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Biol Lett. 2008 Jun 23;4(3):286-9. doi: 10.1098/rsbl.2008.0022.

A new, nearly complete stem turtle from the Jurassic of South America with implications for turtle evolution.

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  • 1Departamento de Paleontolog√≠a, Museo de Historia Natural de San Rafael, Parque Mariano Moreno s/n, (5600) San Rafael, Mendoza, Argentina.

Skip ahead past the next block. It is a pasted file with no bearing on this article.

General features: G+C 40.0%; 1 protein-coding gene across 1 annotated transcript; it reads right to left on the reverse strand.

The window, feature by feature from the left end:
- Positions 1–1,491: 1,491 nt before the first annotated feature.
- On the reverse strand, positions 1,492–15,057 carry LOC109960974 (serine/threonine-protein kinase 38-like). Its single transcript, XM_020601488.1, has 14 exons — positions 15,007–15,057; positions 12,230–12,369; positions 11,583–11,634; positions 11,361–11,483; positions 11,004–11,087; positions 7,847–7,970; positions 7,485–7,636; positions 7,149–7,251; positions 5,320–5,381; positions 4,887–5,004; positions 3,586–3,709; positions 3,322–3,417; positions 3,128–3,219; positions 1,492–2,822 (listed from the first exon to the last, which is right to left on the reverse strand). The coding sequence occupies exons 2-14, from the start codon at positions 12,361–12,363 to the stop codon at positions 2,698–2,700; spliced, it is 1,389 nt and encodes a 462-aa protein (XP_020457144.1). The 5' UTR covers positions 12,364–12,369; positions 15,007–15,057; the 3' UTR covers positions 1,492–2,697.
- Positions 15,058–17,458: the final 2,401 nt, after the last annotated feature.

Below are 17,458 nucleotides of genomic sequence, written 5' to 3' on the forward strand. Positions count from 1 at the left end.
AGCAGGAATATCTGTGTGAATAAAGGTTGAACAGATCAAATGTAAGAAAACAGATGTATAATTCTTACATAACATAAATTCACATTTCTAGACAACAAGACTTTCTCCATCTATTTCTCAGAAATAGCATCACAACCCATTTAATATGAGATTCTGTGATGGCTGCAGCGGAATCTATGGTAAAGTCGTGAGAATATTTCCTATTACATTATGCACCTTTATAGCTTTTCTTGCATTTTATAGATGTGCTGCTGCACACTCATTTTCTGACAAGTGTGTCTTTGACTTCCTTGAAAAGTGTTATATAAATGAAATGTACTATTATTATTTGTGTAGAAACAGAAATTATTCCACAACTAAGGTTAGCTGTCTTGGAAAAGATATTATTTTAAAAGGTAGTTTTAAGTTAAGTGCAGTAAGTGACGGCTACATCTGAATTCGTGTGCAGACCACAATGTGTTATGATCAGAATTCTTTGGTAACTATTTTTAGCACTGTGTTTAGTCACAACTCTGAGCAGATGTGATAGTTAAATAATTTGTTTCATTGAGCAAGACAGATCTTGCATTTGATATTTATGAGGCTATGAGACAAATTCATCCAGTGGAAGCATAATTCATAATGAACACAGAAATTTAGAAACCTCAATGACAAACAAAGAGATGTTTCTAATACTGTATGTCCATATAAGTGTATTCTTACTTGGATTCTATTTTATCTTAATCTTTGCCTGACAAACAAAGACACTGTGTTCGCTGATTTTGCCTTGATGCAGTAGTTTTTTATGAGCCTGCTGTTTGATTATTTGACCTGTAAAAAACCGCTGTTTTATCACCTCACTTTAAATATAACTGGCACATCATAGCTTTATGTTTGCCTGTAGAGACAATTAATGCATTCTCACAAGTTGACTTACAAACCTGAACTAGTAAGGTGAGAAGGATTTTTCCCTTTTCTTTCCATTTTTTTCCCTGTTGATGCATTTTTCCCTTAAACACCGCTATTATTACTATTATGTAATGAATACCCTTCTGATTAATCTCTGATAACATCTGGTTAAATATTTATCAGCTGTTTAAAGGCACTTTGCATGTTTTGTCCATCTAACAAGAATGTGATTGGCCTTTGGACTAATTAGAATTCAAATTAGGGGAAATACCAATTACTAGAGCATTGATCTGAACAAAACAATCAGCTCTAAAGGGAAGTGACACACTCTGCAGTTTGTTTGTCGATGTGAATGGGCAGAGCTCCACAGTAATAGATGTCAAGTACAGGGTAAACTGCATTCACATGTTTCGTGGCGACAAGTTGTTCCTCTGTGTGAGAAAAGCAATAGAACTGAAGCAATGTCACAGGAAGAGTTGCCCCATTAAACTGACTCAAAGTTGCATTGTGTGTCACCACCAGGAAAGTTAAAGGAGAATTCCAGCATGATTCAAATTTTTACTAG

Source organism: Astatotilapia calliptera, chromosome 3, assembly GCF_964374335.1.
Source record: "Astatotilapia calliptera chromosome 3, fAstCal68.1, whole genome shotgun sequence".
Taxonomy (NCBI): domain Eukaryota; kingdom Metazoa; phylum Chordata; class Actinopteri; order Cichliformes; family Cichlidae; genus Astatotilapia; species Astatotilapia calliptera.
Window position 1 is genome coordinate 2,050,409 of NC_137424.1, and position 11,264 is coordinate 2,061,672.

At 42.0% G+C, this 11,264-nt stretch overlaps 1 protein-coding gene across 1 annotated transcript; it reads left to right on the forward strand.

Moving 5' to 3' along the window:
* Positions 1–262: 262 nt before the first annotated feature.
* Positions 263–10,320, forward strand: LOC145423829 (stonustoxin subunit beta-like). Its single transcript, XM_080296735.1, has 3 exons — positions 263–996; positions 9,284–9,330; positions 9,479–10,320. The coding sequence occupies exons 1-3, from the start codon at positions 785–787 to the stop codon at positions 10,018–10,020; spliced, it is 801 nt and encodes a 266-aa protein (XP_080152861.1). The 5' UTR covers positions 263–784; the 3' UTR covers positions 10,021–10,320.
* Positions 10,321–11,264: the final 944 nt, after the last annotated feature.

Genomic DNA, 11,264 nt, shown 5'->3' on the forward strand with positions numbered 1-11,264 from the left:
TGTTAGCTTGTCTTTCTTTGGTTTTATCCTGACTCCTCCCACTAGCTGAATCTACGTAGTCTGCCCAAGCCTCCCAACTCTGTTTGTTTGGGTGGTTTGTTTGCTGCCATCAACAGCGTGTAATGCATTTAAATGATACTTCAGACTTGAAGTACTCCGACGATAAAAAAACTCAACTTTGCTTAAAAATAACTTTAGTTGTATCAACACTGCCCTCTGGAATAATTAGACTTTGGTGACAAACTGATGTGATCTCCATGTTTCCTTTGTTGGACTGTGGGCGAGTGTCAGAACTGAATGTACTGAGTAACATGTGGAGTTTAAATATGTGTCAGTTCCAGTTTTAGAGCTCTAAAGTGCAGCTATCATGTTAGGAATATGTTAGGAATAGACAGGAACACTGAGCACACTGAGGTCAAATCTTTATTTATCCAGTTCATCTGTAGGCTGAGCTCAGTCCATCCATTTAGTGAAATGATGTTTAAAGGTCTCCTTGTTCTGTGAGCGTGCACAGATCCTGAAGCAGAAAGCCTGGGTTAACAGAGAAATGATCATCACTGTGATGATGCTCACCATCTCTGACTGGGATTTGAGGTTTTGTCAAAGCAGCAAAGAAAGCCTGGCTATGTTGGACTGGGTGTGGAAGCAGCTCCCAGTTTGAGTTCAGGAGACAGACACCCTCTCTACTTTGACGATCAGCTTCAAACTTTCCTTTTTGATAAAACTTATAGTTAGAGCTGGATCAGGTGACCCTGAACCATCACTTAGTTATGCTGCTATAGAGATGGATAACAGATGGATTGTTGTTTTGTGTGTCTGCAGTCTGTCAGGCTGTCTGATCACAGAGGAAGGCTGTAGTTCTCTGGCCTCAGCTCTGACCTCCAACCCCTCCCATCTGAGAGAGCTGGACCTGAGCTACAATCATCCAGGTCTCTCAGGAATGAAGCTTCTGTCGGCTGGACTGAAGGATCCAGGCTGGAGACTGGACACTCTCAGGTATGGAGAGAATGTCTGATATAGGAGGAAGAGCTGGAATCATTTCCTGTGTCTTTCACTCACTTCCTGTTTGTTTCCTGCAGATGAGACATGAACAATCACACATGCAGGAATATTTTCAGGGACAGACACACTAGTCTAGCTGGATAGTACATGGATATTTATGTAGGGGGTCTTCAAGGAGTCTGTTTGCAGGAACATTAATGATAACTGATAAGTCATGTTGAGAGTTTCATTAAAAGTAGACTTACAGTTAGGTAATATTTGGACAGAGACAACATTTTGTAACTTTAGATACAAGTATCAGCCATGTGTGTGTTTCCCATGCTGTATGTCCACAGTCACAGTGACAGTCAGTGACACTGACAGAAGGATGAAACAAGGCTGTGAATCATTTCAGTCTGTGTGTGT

Turtles have been known since the Upper Triassic (210Myr old); however, fossils recording the first steps of turtle evolution are scarce and often fragmentary. As a consequence, one of the main questions is whether living turtles (Testudines) originated during the Late Triassic (210Myr old) or during the Middle to Late Jurassic (ca 160Myr old). The discovery of the new fossil turtle, Condorchelys antiqua gen. et sp. nov. from the Middle to Upper Jurassic (ca 160-146Myr old) of South America (Patagonia, Argentina), presented here sheds new light on early turtle evolution. An updated cladistic analysis of turtles shows that C. antiqua and other fossil turtles are not crown turtles, but stem turtles. This cladistic analysis also shows that stem turtles were more diverse than previously thought, and that until the Middle to Upper Jurassic there were turtles without the modern jaw closure mechanism.

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